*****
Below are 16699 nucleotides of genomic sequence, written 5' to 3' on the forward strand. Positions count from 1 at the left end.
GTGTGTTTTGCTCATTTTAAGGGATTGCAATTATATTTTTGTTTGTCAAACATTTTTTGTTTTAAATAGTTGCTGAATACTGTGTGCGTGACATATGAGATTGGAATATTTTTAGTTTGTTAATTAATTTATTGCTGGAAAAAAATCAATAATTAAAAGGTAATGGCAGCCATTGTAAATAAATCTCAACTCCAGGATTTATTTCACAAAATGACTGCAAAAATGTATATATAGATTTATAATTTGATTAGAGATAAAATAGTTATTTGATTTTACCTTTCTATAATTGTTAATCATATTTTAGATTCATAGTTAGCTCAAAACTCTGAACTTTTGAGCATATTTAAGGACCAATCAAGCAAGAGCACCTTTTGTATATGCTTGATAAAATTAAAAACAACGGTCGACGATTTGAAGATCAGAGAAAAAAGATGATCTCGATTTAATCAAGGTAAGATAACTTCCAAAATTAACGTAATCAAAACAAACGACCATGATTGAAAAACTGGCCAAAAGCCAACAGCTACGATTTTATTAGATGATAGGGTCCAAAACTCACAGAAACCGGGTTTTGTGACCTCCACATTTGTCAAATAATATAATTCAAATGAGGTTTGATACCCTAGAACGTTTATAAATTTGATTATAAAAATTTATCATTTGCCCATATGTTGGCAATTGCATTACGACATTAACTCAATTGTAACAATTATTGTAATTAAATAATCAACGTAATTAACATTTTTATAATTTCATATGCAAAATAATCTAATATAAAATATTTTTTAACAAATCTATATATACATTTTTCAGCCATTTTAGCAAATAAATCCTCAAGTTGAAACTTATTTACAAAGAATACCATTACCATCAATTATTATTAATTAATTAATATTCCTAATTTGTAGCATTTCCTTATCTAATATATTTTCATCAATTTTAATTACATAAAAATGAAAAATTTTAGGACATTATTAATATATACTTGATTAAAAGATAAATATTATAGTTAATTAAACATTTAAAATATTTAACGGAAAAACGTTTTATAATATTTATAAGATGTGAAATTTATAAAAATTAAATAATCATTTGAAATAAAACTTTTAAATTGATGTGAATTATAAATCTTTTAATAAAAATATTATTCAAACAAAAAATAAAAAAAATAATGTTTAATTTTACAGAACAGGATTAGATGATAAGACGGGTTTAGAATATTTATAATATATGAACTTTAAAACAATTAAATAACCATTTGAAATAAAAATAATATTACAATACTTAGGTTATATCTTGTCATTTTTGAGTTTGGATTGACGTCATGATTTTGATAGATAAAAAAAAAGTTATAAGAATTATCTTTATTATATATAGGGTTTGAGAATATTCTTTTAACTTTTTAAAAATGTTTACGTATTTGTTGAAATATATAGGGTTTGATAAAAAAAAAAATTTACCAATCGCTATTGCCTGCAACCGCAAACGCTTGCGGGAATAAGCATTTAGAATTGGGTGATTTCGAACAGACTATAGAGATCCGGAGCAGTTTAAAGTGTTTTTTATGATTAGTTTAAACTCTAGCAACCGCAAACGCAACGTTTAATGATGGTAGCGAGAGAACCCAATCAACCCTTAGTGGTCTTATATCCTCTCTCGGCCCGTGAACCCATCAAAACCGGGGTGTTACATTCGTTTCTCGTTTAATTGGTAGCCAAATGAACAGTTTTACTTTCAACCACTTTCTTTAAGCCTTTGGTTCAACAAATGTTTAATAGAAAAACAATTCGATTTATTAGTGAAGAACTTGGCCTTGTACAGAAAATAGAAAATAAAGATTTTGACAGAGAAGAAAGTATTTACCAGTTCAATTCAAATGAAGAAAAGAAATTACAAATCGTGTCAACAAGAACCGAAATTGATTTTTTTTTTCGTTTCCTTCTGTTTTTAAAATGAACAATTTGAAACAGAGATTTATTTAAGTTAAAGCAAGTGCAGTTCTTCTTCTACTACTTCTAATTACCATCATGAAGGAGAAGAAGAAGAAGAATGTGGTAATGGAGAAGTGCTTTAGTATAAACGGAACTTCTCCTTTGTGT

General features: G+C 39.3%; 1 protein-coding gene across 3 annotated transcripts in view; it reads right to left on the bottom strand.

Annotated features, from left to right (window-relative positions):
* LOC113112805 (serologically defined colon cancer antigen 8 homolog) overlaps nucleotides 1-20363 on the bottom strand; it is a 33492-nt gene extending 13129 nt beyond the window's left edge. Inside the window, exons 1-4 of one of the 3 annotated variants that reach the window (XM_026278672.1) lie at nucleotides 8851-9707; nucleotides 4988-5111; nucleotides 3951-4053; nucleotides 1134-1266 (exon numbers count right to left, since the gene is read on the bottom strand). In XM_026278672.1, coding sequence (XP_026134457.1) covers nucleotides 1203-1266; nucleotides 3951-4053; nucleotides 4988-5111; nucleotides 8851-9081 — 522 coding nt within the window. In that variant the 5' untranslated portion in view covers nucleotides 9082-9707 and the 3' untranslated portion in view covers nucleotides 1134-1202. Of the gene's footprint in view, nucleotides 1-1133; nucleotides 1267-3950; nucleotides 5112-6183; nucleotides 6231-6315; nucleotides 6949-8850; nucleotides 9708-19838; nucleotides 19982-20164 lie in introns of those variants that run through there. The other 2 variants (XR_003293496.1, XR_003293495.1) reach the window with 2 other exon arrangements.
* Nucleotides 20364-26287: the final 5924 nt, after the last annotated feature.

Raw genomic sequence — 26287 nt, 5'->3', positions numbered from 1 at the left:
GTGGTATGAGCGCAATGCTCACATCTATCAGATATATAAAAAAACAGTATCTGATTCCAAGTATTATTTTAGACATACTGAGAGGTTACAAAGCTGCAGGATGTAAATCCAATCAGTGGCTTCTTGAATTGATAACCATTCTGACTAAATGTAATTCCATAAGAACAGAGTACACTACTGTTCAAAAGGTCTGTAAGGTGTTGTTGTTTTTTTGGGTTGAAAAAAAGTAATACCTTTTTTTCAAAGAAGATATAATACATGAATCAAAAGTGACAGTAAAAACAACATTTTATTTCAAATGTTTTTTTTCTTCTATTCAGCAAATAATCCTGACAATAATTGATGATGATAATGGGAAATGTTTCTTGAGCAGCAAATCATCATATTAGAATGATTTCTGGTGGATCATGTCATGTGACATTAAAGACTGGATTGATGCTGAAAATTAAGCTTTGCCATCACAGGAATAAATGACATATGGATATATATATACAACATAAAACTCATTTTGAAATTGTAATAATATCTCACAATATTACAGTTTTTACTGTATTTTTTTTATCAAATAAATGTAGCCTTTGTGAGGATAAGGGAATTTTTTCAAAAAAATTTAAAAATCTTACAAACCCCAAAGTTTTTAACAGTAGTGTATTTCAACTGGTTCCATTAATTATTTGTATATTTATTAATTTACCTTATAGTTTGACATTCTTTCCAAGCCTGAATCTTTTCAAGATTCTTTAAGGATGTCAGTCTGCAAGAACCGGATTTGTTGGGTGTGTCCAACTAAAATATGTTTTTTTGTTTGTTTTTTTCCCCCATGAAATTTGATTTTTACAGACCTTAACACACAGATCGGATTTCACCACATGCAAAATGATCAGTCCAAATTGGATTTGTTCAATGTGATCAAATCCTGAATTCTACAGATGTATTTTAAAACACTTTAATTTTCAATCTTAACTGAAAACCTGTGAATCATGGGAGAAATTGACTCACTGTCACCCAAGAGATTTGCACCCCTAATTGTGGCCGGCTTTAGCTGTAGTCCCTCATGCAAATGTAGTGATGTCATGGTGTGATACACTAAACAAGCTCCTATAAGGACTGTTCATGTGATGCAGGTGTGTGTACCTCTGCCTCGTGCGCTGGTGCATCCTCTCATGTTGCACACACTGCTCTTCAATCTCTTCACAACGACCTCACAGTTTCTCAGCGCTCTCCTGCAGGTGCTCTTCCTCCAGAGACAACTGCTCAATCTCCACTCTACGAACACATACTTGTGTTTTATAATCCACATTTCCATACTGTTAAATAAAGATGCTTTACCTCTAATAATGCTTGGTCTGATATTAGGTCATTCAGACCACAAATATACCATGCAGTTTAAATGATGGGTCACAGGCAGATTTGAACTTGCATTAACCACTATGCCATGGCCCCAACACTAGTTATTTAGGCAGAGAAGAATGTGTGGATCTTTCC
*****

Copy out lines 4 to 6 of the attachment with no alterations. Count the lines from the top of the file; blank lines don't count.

Annotated features, from left to right (window-relative positions):
* LOC113112805 (serologically defined colon cancer antigen 8 homolog) overlaps nucleotides 1-20363 on the bottom strand; it is a 33492-nt gene extending 13129 nt beyond the window's left edge. Inside the window, exons 1-4 of one of the 3 annotated variants that reach the window (XM_026278672.1) lie at nucleotides 8851-9707; nucleotides 4988-5111; nucleotides 3951-4053; nucleotides 1134-1266 (exon numbers count right to left, since the gene is read on the bottom strand). In XM_026278672.1, coding sequence (XP_026134457.1) covers nucleotides 1203-1266; nucleotides 3951-4053; nucleotides 4988-5111; nucleotides 8851-9081 — 522 coding nt within the window. In that variant the 5' untranslated portion in view covers nucleotides 9082-9707 and the 3' untranslated portion in view covers nucleotides 1134-1202. Of the gene's footprint in view, nucleotides 1-1133; nucleotides 1267-3950; nucleotides 5112-6183; nucleotides 6231-6315; nucleotides 6949-8850; nucleotides 9708-19838; nucleotides 19982-20164 lie in introns of those variants that run through there. The other 2 variants (XR_003293496.1, XR_003293495.1) reach the window with 2 other exon arrangements.
* Nucleotides 20364-26287: the final 5924 nt, after the last annotated feature.